The Shippensburg University 2014-2015 Student Senate convened for the last time on April 23, to vote on the budgets for SU’s student organizations and to swear in the next academic year’s senate members.
The senators voted in favor of all nine motions that determined the funding of every senate-recognized organization on campus.
The 2015-2016 SU Student Services, Inc. (SUSSI) budget shows more than $175,000 was cut from the current year’s budget. Due to the reduction in appropriations funding, the activity fee students pay every semester is expected not to increase.
The majority of clubs and organizations faced anywhere from a 1 percent reduction to a little more than 25 percent.
The last motion senate passed was for increased athletics funding, despite nine votes against it and two abstentions.
The 2015-2016 athletics budget is $2,020,994, an increase of more than $21,000. Though $40,000 was cut from four of the seven areas, additional appropriations were allotted for meals, transportation and athlete accident insurance.
According to Kevin Rezac, outgoing Student Senate treasurer, due to an increase in athlete injuries, money is going to be invested into hiring trainers. The action is expected to save money over time.
On April 16, Student Senate voted in favor of a pilot program that gives the athletics department control over distributing its budget.
“[It is] placing the day-to-day responsibility for the administration athletic department SUSSI allocated budget under the management of the athletic department,” Rezac said at the meeting.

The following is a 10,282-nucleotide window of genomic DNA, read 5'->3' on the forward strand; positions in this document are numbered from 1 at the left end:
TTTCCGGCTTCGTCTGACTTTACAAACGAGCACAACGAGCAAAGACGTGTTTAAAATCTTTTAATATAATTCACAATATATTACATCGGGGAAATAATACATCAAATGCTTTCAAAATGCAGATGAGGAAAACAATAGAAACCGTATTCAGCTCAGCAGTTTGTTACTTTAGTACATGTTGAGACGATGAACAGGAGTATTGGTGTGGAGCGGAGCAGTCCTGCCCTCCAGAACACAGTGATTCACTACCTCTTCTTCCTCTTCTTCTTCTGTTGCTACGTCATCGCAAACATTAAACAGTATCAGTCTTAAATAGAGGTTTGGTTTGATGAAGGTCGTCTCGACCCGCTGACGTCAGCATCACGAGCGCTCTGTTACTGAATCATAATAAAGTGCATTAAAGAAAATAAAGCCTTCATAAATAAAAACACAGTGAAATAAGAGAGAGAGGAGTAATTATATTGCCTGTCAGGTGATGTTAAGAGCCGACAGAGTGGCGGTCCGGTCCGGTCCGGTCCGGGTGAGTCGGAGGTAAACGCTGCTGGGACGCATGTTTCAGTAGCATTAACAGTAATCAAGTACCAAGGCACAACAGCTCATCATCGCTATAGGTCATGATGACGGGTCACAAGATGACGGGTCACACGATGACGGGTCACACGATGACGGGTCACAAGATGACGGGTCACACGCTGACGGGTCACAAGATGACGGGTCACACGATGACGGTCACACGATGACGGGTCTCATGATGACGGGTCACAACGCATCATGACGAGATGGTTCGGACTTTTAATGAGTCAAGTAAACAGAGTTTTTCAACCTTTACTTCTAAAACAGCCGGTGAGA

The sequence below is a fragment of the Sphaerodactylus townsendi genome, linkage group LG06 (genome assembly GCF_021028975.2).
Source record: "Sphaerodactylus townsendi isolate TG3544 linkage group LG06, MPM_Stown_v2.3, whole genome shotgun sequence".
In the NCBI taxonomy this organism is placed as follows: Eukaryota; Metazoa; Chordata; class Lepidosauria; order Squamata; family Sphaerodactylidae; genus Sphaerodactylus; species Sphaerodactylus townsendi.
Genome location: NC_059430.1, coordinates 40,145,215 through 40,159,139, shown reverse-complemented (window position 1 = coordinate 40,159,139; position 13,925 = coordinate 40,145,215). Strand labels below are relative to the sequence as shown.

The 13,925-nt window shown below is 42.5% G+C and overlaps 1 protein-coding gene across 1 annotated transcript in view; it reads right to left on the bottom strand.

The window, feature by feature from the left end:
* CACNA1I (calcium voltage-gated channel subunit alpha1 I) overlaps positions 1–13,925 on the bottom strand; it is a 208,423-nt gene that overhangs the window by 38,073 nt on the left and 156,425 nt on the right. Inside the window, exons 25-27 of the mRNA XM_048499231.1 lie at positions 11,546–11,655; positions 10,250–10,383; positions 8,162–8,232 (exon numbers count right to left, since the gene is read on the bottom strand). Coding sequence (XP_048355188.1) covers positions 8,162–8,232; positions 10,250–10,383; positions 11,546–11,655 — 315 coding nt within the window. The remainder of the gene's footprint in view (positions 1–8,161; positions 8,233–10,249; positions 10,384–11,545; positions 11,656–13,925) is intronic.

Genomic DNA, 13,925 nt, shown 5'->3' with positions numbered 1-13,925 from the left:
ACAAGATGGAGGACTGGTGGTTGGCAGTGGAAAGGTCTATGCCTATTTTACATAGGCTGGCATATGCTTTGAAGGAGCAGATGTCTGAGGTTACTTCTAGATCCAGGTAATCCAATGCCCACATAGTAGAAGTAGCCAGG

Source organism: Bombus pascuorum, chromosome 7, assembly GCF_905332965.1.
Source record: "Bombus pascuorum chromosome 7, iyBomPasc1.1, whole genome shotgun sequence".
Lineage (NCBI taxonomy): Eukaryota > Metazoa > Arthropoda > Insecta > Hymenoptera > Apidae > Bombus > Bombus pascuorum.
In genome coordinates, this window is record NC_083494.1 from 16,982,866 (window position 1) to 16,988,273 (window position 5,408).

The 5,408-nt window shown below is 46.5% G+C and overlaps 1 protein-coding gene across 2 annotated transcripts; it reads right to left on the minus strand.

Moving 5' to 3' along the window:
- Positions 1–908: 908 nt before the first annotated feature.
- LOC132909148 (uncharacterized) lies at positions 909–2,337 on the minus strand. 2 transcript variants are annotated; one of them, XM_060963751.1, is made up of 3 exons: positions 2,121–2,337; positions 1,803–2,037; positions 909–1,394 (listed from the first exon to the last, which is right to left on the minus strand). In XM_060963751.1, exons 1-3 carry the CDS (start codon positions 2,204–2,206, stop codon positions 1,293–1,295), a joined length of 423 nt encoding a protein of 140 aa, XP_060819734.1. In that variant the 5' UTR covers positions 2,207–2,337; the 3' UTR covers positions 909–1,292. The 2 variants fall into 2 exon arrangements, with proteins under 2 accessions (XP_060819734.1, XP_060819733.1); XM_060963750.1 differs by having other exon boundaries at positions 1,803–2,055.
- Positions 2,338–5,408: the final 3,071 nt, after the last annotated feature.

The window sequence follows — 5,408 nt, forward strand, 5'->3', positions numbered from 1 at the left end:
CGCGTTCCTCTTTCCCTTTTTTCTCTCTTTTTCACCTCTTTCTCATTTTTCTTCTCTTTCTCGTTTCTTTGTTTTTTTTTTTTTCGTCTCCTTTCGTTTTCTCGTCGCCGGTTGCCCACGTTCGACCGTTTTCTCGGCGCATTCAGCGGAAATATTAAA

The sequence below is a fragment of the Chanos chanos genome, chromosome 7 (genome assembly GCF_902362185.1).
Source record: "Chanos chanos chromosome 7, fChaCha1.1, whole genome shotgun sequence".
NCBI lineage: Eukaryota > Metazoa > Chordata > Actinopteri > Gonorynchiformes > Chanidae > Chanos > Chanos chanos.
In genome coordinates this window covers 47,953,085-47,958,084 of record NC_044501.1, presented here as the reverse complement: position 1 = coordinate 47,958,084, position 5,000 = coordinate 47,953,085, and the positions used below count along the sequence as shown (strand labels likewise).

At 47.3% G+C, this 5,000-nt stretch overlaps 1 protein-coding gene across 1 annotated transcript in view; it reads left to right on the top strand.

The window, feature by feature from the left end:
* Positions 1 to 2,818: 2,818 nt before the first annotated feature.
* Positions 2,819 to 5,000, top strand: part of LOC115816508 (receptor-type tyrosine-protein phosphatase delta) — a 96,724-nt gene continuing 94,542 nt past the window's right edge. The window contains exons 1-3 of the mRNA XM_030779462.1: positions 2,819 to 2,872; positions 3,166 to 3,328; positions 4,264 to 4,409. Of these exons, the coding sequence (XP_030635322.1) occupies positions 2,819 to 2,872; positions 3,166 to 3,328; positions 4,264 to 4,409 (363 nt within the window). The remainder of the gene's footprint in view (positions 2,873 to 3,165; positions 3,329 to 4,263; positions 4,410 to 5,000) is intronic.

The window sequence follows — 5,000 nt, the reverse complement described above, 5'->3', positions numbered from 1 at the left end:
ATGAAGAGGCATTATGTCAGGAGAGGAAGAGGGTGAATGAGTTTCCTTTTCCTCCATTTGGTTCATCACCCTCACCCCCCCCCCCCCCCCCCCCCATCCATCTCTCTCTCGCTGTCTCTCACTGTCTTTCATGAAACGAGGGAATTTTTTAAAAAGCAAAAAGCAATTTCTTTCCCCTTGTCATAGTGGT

The pilot program launches July 1, 2015, and ends June 30, 2018, during which SUSSI and the Student Senate will oversee the financial decisions of the athletics department. Student Senate reserves the power to end the program at anytime if it sees it is not working.
The decision was made in part for SU to be more compliant with Title IX regulations, which ensure equality for athletes of both genders.
The program will also streamline the budget, give more flexibility to the department and lift potential liability off the shoulders of SUSSI and the Student Senate, according to Rezac.
By nature, sports teams need more flexibility, Rezac said. He noted the decision was a solution to a problem that had been ongoing for years.
The athletics budget, while a major focal point of last Thursday’s meeting, was not the only highlight.
Student Senate voted to officially recognize two clubs. The Food Recovery Network Club was approved with no opposition, and Reach Out was approved with three votes against the motion.
After all motions were voted on in the 21-minute meeting, the 2015-2016 Student Senate members were sworn into office.
“Thank you for giving me the opportunity to lead you,” said Nicholas Johnson, outgoing Student Senate president.
Johnson read the oath of office to president-elect Dominic Giovanniello, who eagerly accepted. Giovanniello’s first action was to swear in the rest of the new members.
“I am excited to be here,” Giovaniello said. “You all did a wonderful job.”
The rest of the Student Senate Executive Board consists of Traci Moyer as vice president, Justin Schneider as treasurer and Kayla Lawson as secretary.
“I look forward to working with all of you, and God speed,” said Darrell Miller, the student association fiscal officer.
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